There are exceptions. One is the fiercely activist Sea Shepherd group, another the young Sea First Foundation. Also Greenpeace has tackled the polution issue in its fight agains dolphin (not a fish) slaughters in Japan. but on the average the greens don’t want to antagonize the fishermen more than they already have. Governments protect the fishing business (and their own tax incomes), claiming they want to avoid an unnecessary panic over poison in fish.
In the Netherlands the North Sea Foundation (Stichting De Noordzee) publishes a yearly pocket guide called ‘Viswijzer’, a word play roughly to be translated as ‘Fish (ad)wiser’. But nothing is said on possible contaminants. (www.wnf.nl/viswijzer/)
Therefore, in cooperation with the Belgian/Dutch scientific Eos Magazine, I have developed an extended pocket guide, called Eet-vis-wijzer (Eat-fish-(ad)wiser), in which both aspects are combined (Dutch language download here or at at: www.eosmagazine.eu).
It’s the very first of its kind in Europe. But still it’s only a journalist’s product, based on - sometimes terribly fragmented - scientific reports and on a range of less rigorous sources. Apart from being the best tool to date, it is best considered as a reporters challenge to governments and NGO’s: hey guys, wasn’t it about time provide consumers with thorough information on pollution in the seafood they buy?
Related stories (Upcoming):
Is farmed fish ‘better’? Towards a label for aquaculture fish
Tradable fishing rights, a powerful scheme
The Sea stewards of Kayar, a model of self control
Senegalezen willen de zee niet leegvissen (in Dutch ISOnline)
Vis moet zwemmen (in Dutch, Onze Wereld Magazine)
Minder ‘fishy business’ (in Dutch)
Myths and facts about Omega-3 in fish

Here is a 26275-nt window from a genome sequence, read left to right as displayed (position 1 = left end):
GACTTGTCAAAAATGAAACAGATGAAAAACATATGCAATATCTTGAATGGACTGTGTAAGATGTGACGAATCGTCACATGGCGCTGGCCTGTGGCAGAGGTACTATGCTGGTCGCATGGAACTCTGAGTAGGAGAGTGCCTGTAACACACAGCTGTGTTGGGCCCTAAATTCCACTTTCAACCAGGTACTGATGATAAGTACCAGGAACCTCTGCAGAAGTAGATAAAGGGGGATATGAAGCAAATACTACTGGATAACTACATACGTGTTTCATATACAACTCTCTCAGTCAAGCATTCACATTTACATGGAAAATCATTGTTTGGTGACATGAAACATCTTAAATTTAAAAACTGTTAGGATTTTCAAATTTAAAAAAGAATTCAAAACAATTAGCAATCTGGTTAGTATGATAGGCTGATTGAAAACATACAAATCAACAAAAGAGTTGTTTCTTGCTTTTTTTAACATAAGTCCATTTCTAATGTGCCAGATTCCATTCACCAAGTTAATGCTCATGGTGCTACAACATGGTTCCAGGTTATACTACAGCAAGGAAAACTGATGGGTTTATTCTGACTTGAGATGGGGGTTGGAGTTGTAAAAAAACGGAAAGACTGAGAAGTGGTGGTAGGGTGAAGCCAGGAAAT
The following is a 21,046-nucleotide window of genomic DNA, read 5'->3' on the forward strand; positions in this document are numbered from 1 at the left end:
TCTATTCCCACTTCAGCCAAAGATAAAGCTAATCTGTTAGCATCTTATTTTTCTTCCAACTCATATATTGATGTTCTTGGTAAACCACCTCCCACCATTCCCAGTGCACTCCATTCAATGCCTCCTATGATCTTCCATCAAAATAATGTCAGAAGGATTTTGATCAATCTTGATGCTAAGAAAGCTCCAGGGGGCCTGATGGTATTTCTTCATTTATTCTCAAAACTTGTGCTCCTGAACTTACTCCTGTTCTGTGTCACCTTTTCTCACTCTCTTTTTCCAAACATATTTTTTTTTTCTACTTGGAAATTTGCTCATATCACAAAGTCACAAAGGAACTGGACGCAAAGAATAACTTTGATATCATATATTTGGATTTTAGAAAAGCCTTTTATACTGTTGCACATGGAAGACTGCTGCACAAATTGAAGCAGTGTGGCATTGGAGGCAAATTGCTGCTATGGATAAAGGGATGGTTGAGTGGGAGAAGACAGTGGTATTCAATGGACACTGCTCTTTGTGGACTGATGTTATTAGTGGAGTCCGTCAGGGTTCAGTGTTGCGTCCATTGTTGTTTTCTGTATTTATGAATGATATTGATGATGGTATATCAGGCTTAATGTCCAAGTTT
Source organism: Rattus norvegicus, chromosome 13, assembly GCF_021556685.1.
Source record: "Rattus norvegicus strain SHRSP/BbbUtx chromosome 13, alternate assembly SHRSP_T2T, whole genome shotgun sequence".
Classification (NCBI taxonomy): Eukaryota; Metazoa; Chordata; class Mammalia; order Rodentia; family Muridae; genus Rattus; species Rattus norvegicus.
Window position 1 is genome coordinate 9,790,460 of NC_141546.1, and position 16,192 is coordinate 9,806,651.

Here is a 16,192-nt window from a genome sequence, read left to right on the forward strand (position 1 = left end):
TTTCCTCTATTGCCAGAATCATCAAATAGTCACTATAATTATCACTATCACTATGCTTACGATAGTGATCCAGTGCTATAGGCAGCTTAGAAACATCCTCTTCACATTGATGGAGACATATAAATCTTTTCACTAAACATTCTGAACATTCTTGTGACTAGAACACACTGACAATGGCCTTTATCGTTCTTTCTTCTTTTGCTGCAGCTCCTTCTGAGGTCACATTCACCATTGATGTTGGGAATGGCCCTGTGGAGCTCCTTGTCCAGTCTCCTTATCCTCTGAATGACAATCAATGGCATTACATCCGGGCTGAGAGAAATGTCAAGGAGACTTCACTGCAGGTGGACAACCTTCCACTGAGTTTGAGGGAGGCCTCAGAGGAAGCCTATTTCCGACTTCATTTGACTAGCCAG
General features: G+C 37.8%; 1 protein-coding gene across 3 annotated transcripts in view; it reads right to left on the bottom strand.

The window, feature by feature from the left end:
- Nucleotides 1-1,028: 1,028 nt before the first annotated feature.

The making of the Eat-fish-(ad)wiser
Goede vis, maar goed voor wie? (in Dutch, Onze Wereld Magazine)
Help, de paling verzuipt! (in Dutch, Terra Magazine)
Once they were bullets, pistols or grenades. Now under the deft hands of Mozambique’s possibly most famous sculptor Goncalo Mabunda they have been transformed into Art.
Recycling AK-47's and other arms from the one-time civil war has become the trade mark of Mabunda and a couple of his fellow artists. I saw some of the results in a small B&B in Antwerp. But even the British Museum and the Bill Clinton Foundation acquired pieces from the 'Arms into Art' programme. Read more…
Photo: © Michel Robles
High on FSC
Ten years ago the Netherlands were an admired environmental pioneer nation. Nowadays, due to a shortsighted neoliberal policy we are almost tail-end Charley within the European Union. Belgium, on the other hand, is a real runner-up. Last December (2010) the Flemish Leukenheide distillery presented Dennenknopje (Pine Bud). Dennenknopje is the world’s very first jenever (traditionally a truly Dutch strong drink), made from a Forest Stewardship Council (FSC) labeled wood product. The gin-like softbooze is distilled from pine cones from the Pinus silvestris. The pines grow in Flanders’ vastest, FSC certified forest region Bosland. A local high from an okay forest. Innovation can be anywhere.…
Questioning Plastiki pride
The newly designed cradle-to-cradle catamaran Plastiki has recently arrived is Sidney after a publicity voyage from California across the Pacific Ocean. The designers claim extreme recyclability. But, contrary to earlier announcements, the ship will not be up-cycled now that it has reached its destination. The builders say they've become too attached to their newborn baby. Of course, the vessel can be a showcase for years to come. But, hey, isn't this kind of attachment of people to their achievements precisely the reason why our earth is becoming such a cluttered place? www.theplastiki.com
Cradle-to-cradle handmade beauty: go haunt the town's antique and recycle shops and flea markets for a bunch of elegant (or maybe you prefer funny or modern design) plates, saucers and wine glasses. Wash them well, sand the glasses' brims lightly and glue things together with strong porcelain glue. Any shape, size and design you fancy, will do.
Lo and behold: you have now created your own home grown bonbonnière! For sweets, cookies, fruit - or sandwiches if you like. Ladies love'em! Dozens were sold in a fashion shop in my home town. Enjoy more...
Photos: © Michel Robles